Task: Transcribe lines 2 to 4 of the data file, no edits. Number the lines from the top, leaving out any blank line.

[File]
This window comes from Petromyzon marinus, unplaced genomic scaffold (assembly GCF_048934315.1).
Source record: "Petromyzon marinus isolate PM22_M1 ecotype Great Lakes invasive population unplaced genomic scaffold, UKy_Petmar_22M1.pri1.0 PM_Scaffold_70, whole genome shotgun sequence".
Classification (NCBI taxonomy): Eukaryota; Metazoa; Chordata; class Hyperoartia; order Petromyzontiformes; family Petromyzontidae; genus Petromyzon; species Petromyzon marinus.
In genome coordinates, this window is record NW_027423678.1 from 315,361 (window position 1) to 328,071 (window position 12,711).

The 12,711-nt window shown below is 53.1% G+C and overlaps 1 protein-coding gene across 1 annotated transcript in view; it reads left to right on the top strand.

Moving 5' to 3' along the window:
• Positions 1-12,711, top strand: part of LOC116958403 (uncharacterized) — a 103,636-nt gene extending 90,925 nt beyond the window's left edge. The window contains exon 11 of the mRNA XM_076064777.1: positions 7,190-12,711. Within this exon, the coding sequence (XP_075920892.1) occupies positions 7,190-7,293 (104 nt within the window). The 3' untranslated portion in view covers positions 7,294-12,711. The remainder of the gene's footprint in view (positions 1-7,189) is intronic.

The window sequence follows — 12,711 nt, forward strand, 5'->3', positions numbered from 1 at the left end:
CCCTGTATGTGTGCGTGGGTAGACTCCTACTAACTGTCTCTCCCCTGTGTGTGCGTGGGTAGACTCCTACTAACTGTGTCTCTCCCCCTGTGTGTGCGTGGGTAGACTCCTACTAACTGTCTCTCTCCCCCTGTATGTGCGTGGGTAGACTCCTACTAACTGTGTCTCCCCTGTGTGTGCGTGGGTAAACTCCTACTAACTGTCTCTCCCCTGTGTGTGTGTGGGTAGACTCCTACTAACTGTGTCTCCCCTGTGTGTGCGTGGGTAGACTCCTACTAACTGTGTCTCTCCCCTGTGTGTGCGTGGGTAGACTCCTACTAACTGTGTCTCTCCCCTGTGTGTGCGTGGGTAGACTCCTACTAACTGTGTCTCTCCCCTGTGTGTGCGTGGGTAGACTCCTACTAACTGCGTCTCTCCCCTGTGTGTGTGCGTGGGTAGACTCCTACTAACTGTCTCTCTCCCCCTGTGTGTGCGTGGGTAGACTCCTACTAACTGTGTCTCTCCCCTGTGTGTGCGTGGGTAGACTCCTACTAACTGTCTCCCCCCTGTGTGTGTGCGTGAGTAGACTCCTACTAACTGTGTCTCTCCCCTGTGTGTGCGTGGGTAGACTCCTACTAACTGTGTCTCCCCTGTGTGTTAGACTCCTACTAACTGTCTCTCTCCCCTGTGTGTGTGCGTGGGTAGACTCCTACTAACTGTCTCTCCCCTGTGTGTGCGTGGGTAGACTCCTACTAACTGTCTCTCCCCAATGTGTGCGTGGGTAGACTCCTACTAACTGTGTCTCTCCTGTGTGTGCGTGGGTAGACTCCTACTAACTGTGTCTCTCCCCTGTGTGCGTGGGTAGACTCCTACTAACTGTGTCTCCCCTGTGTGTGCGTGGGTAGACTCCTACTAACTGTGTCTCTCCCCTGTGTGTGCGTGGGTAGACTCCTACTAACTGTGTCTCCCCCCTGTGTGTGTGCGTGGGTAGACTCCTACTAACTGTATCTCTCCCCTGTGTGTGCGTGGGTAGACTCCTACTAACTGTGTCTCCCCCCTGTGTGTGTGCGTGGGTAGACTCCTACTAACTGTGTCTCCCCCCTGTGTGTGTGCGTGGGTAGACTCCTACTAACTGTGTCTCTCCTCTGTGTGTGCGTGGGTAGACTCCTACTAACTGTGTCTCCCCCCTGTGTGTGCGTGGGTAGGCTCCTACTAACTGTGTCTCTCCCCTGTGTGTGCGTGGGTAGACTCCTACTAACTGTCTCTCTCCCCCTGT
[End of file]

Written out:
Source record: "Petromyzon marinus isolate PM22_M1 ecotype Great Lakes invasive population unplaced genomic scaffold, UKy_Petmar_22M1.pri1.0 PM_Scaffold_70, whole genome shotgun sequence".
Classification (NCBI taxonomy): Eukaryota; Metazoa; Chordata; class Hyperoartia; order Petromyzontiformes; family Petromyzontidae; genus Petromyzon; species Petromyzon marinus.
In genome coordinates, this window is record NW_027423678.1 from 315,361 (window position 1) to 328,071 (window position 12,711).